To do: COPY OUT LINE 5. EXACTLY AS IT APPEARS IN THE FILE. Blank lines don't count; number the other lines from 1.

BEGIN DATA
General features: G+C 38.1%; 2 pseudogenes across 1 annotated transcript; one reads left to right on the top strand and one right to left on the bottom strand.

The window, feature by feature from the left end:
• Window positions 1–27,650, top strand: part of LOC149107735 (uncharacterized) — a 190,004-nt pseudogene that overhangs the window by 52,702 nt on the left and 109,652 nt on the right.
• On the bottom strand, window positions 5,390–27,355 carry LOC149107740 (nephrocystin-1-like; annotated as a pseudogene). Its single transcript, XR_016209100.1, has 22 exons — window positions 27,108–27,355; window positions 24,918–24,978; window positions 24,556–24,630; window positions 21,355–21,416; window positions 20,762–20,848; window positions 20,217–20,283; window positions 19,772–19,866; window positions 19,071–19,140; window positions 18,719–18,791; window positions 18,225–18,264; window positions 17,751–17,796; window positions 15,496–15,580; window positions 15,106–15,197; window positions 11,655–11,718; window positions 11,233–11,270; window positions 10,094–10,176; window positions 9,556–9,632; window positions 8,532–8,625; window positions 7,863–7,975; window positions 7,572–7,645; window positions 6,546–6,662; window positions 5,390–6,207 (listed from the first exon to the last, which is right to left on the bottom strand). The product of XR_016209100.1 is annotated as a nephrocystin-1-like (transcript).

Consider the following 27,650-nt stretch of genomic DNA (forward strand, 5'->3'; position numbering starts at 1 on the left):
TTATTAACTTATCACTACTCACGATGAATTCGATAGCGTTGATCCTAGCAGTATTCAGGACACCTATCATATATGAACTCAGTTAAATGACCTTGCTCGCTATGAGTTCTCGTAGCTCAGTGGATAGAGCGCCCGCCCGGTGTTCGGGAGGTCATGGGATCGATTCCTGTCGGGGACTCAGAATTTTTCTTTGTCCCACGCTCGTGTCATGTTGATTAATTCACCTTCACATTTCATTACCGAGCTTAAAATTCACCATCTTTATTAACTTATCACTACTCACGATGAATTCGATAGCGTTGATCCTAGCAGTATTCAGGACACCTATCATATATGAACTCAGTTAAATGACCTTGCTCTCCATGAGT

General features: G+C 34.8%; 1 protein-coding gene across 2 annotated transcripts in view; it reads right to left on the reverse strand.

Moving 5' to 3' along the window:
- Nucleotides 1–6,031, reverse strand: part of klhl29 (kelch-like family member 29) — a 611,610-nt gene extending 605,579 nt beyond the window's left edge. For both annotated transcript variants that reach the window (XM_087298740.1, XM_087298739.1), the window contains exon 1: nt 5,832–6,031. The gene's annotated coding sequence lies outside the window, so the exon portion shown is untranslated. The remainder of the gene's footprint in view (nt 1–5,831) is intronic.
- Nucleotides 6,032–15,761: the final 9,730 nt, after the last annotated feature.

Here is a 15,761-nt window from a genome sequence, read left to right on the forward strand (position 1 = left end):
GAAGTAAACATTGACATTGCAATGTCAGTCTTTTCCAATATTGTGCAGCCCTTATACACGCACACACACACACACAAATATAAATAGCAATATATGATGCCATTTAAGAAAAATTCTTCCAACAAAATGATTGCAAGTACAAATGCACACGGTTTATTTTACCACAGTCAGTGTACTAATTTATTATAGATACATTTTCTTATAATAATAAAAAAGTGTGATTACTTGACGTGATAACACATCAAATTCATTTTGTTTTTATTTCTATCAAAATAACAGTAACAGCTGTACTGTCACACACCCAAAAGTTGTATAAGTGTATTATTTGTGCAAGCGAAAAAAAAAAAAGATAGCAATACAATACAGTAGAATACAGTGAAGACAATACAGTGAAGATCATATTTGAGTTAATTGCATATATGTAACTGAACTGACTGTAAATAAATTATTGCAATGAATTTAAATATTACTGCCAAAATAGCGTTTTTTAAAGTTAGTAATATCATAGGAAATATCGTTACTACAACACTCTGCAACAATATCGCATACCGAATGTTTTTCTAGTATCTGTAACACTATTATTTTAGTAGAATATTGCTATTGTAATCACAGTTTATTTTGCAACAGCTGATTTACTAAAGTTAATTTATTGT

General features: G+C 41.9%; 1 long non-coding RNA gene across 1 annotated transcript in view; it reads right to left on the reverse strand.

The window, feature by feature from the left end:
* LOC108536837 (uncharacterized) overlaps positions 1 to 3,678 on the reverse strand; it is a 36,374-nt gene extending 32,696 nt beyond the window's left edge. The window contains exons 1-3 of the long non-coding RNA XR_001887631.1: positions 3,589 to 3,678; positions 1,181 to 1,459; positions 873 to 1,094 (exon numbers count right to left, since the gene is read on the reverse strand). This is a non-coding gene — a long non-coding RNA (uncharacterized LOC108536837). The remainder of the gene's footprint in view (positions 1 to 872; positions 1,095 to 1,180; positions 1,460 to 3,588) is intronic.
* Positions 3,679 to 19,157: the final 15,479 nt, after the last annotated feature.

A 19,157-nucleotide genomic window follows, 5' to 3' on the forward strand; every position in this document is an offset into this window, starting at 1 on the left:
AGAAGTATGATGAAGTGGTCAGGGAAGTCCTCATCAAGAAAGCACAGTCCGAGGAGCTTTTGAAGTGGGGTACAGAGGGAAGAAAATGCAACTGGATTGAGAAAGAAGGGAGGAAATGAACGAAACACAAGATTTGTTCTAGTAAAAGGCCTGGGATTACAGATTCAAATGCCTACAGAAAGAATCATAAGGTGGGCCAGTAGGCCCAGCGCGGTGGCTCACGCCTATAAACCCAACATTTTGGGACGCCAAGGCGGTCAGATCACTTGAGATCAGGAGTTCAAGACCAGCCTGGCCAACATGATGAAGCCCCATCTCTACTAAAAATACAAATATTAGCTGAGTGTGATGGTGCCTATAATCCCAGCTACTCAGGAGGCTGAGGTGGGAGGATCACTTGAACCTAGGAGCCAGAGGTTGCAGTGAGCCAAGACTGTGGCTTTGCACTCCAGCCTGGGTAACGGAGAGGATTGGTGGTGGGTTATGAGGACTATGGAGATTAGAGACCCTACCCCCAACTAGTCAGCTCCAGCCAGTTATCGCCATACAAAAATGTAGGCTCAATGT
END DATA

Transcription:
Consider the following 27,650-nt stretch of genomic DNA (forward strand, 5'->3'; position numbering starts at 1 on the left):